How Couples Can Survive These Trying Times and Even Benefit

by
 Tracy Ross
March 27, 2020

How Couples Can Survive These Trying Times and Even Benefit

In the age of quarantining and social distancing, our relationships at home are really being put to the test.  In this post, Therapist, Tracy Ross discusses ways to minimize conflict and improve your relationship with your significant other during this time.  This post originally appeared on Tracy Ross’s blog here.

We are all in this together… life as we know it has come to a halt. This means a complete shift in the amount of time spent at home, in the same space with your partner. Because of the incredibly wide spread impact of this virus we are all being affected in many ways; financial, emotional, professional, separation from friends and family, loss of hobbies and stress relievers like working-out.

This new reality has already put a strain on many relationships, while others are wondering how it will unfold and what their relationship will look like after weeks and possibly months at home together. Spending all your time working in the same space as you eat, exercise, and have your leisure time is a challenge for even the strongest relationships. Ordinary activities now pose a risk and couples have to weigh each situation often with different perspectives.  One wants to heed all the warnings and restrict activities as completely as possible, while the other is maintaining it’s not that bad and trying to proceed with as much “normal life” as possible.

As restrictions have grown day by day, I’ve been doing my sessions remotely instead of in my office. I’ve seen into people’s homes and heard about the challenges of being in a small space together all day every day. The home is now an office, gym, dining room, date night locale, entertainment space, you name it.  The first thing that stands out is that each individual has his/her own reaction to the impact of the pandemic and how we are best to respond. Typically, one person is more fearful and cautious and the other is downplaying the risks. It’s the classic minimizer, maximizer syndrome.

While it’s always important to honor and understand each other’s differences, this is a time it’s really critical to do so.  Hear each other and try to understand where your partner is coming from – we are all getting new information daily, even hourly, and we process and integrate that information at different rates. A minimizer may be much slower to translate the news into behavior in their own life, while a maximizer may over anticipate and make changes immediately.

Instead of arguing, use this opportunity to let each other know you are listening and understanding where the other is coming from even if you disagree. There may not be a compromise, the more severe interpretation may prevail but if you hear what your partner is saying you will build emotional currency and connection.

The new reality of Covid-19 is a major challenge to relationships but it’s also an opportunity.  It’s a time to strengthen your connection, explore the benefits of an intense amount of couple time, and lean in to your relationship.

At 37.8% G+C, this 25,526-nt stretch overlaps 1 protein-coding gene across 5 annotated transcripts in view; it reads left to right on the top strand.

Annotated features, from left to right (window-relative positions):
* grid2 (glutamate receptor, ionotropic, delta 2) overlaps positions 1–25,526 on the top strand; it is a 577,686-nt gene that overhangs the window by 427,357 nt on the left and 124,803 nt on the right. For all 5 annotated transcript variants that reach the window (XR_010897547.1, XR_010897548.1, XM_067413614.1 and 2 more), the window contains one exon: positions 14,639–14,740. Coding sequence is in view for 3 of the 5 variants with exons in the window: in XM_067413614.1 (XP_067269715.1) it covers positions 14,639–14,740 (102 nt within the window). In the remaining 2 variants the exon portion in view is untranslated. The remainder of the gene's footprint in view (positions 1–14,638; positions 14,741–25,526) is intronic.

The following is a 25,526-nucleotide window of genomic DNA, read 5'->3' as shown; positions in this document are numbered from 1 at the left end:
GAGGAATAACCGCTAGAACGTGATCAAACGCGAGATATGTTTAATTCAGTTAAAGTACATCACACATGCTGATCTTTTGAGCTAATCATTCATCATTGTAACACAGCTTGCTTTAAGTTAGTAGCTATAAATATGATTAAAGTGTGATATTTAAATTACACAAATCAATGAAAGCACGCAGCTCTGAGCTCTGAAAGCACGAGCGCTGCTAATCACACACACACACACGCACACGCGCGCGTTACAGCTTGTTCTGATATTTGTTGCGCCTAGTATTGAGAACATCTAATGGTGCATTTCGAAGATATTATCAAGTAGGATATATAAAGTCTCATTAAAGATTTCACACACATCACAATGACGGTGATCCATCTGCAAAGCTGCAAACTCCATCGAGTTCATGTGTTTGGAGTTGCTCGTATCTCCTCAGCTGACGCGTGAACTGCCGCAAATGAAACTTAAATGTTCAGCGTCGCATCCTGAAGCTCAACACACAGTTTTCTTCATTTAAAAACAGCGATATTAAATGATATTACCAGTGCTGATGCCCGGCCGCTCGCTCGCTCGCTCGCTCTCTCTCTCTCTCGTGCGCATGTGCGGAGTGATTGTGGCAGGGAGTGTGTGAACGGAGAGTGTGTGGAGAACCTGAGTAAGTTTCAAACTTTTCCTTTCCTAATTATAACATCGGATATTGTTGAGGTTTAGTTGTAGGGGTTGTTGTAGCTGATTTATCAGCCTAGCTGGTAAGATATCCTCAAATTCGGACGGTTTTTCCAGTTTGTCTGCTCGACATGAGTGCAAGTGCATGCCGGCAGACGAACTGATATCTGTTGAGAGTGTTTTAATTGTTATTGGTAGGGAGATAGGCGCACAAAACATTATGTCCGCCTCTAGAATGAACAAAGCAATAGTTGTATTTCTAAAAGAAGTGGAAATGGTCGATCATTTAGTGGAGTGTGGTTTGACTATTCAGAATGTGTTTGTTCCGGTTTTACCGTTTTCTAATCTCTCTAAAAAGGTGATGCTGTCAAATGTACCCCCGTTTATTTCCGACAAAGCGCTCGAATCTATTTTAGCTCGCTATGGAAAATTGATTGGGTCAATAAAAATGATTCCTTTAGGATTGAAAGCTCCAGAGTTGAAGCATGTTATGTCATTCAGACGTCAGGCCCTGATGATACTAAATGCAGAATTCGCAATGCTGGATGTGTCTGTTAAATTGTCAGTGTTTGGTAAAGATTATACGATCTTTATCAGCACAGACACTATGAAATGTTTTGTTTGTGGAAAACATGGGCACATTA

What are the potential benefits?

First, there is gratitude — the realization that you have each other, are not alone and are in this together. Human beings are not wired to go it alone so having someone is a reason to be thankful.

Couples can use this as an opportunity to re-connect and remind themselves why they chose each other. I often hear from couples that they just don’t have enough time together. Now you do and how you use this time to nurture your relationship is a real and perhaps once in a lifetime opportunity.

Following are some tips on how couples can flourish rather than fail during these trying circumstances:

  • Honor each other’s differences, if you are having different reactions to this crisis do not pass judgment or be impatient with one another, pause and try to hear & understand what your partner is feeling.
  • Preserve as much structure as you can in your day.   Designate some time for each other and during that time disengage from all distractions.
  •  Have a creative date night – go back to basics, make a meal together, play a game, do a creative project just for fun.
  • Pay attention to each other’s needs and desires for intimacy and affection-it’s more important now than ever.
  • Allow each other time to vent or complain – but not indefinitely, there’s a fine line between getting it out and relieving stress and getting stuck in the negative which will raise anxiety.
  • Remember how much you enjoyed spending time together at the beginning of your relationship and wherever possible try to recreate some of those activities, it may be tough at home but be creative.
  • Give each other personal space even if you live in a small apartment, honor the need to not interact at times and be in your own world.
  • Disengage from work when the work day is over, living at work is not good for any relationship.
  • Work out together, and try workouts that are outside your normal routine.
  • Allow yourselves to be creative or corny – do the things you never have time for.

Tracy is currently offering all of her services through video conference. Reach out to Tracy, here.



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